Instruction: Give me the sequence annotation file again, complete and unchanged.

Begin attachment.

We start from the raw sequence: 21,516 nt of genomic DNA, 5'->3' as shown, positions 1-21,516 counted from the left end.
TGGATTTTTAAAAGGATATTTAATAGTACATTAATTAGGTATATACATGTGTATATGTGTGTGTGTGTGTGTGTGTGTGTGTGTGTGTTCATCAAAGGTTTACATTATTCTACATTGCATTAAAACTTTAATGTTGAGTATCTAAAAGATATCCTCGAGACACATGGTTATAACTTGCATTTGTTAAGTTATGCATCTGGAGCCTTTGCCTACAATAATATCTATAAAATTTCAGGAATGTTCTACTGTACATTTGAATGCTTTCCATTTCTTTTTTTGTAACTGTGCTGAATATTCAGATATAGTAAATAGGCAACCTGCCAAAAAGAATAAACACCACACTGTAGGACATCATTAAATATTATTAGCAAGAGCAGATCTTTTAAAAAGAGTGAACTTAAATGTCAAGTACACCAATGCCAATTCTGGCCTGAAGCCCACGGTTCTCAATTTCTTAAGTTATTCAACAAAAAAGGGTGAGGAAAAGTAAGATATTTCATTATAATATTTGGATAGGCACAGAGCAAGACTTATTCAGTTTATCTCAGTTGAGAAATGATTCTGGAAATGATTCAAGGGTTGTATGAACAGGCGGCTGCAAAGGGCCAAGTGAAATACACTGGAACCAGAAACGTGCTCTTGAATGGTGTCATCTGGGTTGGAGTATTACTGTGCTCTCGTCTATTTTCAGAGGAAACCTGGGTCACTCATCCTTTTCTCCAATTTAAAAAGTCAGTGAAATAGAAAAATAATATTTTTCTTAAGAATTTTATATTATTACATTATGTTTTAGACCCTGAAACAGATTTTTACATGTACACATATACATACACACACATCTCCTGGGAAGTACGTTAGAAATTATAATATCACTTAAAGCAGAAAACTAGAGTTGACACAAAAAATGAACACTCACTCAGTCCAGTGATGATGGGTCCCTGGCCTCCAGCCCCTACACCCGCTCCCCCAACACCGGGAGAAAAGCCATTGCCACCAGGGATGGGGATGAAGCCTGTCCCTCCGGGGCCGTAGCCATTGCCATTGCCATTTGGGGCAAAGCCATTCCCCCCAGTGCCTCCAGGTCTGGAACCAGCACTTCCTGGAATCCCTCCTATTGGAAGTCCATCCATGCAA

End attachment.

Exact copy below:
We start from the raw sequence: 21,516 nt of genomic DNA, 5'->3' as shown, positions 1-21,516 counted from the left end.
TGGATTTTTAAAAGGATATTTAATAGTACATTAATTAGGTATATACATGTGTATATGTGTGTGTGTGTGTGTGTGTGTGTGTGTGTGTTCATCAAAGGTTTACATTATTCTACATTGCATTAAAACTTTAATGTTGAGTATCTAAAAGATATCCTCGAGACACATGGTTATAACTTGCATTTGTTAAGTTATGCATCTGGAGCCTTTGCCTACAATAATATCTATAAAATTTCAGGAATGTTCTACTGTACATTTGAATGCTTTCCATTTCTTTTTTTGTAACTGTGCTGAATATTCAGATATAGTAAATAGGCAACCTGCCAAAAAGAATAAACACCACACTGTAGGACATCATTAAATATTATTAGCAAGAGCAGATCTTTTAAAAAGAGTGAACTTAAATGTCAAGTACACCAATGCCAATTCTGGCCTGAAGCCCACGGTTCTCAATTTCTTAAGTTATTCAACAAAAAAGGGTGAGGAAAAGTAAGATATTTCATTATAATATTTGGATAGGCACAGAGCAAGACTTATTCAGTTTATCTCAGTTGAGAAATGATTCTGGAAATGATTCAAGGGTTGTATGAACAGGCGGCTGCAAAGGGCCAAGTGAAATACACTGGAACCAGAAACGTGCTCTTGAATGGTGTCATCTGGGTTGGAGTATTACTGTGCTCTCGTCTATTTTCAGAGGAAACCTGGGTCACTCATCCTTTTCTCCAATTTAAAAAGTCAGTGAAATAGAAAAATAATATTTTTCTTAAGAATTTTATATTATTACATTATGTTTTAGACCCTGAAACAGATTTTTACATGTACACATATACATACACACACATCTCCTGGGAAGTACGTTAGAAATTATAATATCACTTAAAGCAGAAAACTAGAGTTGACACAAAAAATGAACACTCACTCAGTCCAGTGATGATGGGTCCCTGGCCTCCAGCCCCTACACCCGCTCCCCCAACACCGGGAGAAAAGCCATTGCCACCAGGGATGGGGATGAAGCCTGTCCCTCCGGGGCCGTAGCCATTGCCATTGCCATTTGGGGCAAAGCCATTCCCCCCAGTGCCTCCAGGTCTGGAACCAGCACTTCCTGGAATCCCTCCTATTGGAAGTCCATCCATGCAA